I know that I am in the vast minority, but that does not make me wrong and you right. In fact it is just the opposite, for I have evidence to support what I have just said and you and the mast majority do not. It just holds that the majority is always wrong, as Ibsen’s main character in one of his plays, An Enemy of the People, well-played many years ago by Steve McQueen. If you haven’t heard of it look it up, get a copy and watch it. But it is bigotry and it is chutzbah to have the balls to believe that you and other like-minded people believe you are better than gay people. I sure don’t and I am straight. But I am also not bigoted either and you are.

          • wally

            Please James King give us a break. You state that the majority is always wrong. Do you really mean to say this or is that a typo? If you mean this then the homeless man on the street is always right. As for most people that are Christian, they rely on the teaching of Christ who was compassionate. We are too. Sure, we do not believe in gay marriage but we recognize that some people are born with different genes. If these people want to have a union that is fine. Just do not call it marriage since that term has already been used to describe a union between a man and a woman.

          • Paul Courtney

            So I’ve been called a bigot.  Because I believe I’m better than gay people.  You sure don’t, though you seem to believe you’re better than the religious, racists, libertarians who come up short, those in the “mast” majority, who haven’t read Ibsen (I haven’t, but I did watch Buddy Ebsen, does that count?).  Oh, and you’re better than bigots.  Did I leave anyone out?  For the record, I deny any bigotry, as if that message would translate to your native tongue.  Your attack on the Bible is pretty routine stuff, but beside the point- what of other cultures pre-dating the Bible which have never had “gay” marriage, those which don’t recognize any authority in the Bible, what do you make of them?  All bigots, I suppose?  Blinded by believing we’re right with a vast majority who are perfectly willing to recognize essential civil rights, just not create a new one at the whim of a few impassioned activists.  Is there some principal in objectivity that requires being in a tiny minority to be right?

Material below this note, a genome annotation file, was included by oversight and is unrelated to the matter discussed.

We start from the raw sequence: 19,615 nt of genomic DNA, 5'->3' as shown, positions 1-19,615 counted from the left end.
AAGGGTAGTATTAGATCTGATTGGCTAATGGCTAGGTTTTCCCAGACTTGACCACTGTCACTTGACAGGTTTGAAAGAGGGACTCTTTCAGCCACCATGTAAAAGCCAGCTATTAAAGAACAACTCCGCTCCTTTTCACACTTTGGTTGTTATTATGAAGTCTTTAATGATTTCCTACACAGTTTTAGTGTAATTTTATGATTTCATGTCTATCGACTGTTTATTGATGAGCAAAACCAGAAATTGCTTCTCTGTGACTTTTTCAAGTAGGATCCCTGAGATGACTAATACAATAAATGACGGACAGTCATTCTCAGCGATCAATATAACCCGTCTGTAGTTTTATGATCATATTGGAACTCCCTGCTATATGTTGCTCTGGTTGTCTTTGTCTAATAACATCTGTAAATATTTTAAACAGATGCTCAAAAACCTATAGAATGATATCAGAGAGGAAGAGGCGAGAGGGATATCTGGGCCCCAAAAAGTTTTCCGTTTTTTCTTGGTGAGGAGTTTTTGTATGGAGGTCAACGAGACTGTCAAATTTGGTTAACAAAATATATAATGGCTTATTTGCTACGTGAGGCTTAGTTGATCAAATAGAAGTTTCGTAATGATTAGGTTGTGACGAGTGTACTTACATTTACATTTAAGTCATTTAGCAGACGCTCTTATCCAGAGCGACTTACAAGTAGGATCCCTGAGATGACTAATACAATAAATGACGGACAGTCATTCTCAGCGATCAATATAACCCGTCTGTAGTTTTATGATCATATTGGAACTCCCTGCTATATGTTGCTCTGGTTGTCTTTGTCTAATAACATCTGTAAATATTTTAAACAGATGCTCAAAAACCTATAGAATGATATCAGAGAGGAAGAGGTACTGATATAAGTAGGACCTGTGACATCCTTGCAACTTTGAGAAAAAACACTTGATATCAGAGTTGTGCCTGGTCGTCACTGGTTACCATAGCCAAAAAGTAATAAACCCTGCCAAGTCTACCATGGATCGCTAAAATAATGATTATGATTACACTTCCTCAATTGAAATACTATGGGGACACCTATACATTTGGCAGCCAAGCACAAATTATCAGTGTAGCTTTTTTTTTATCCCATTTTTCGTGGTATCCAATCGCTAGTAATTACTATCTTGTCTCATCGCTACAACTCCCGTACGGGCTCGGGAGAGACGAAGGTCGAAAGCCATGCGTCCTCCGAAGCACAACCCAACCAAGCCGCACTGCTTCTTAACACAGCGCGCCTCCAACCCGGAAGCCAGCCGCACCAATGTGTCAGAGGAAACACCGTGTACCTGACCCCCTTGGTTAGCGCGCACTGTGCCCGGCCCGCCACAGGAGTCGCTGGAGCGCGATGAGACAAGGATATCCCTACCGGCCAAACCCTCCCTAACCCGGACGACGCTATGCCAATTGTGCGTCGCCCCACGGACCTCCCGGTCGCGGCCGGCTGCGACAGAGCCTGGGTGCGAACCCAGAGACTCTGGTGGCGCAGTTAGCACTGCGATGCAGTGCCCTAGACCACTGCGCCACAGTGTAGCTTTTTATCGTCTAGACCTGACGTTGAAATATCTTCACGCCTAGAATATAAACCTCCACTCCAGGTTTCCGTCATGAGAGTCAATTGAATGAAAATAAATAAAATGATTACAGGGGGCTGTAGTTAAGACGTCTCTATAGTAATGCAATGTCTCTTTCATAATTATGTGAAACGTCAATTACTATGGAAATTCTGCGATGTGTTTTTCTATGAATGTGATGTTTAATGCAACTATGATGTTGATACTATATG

• http://pulse.yahoo.com/_GC36UFUX3FP57OIQ74YHHQUL3M wally

    Bernie:  I like your article. When the news of CJ Roberts opinion came out, I like most conservatives thought that we had been sold out. However, after reading C Krauthammer’s analysis on the Roberts ruling, I’ve changed my mind. Roberts was way ahead of everyone. He set so many good precedents with this ruling that we will thank him for years to come. The only problem I have with the decision is that the bill was passed as a penalty and not a tax. Roberts redefined the wording to tax. Does this change also mean that any words that congress or anyone  uses be changed by the court to mean whatever they think it means? The example that comes to mind is the word marriage. For over 2000 years the word has meant a union between man and woman. What right does anyone have to redefine it to mean a union between members of the same sex? Maybe I’m being too paranoid. 

  • Drew Page

    Bernie  —  If it’s not a tax, why does the Obama administration plan to hire all those additional IRS agents to enforce this law?    It’s been said that the power to tax is the power to destroy.   I believe that we are about to discover just how true that admonition is.   Who is going to protect the taxpaying American from the rapaciousness of this administration?  

  • connie C

    No one in a black robe can be more evil than the ones who legalized the slaughter of babies in the womb, and the mainstreaming of Sodomy!

  • SendTheClunkerBackToChicago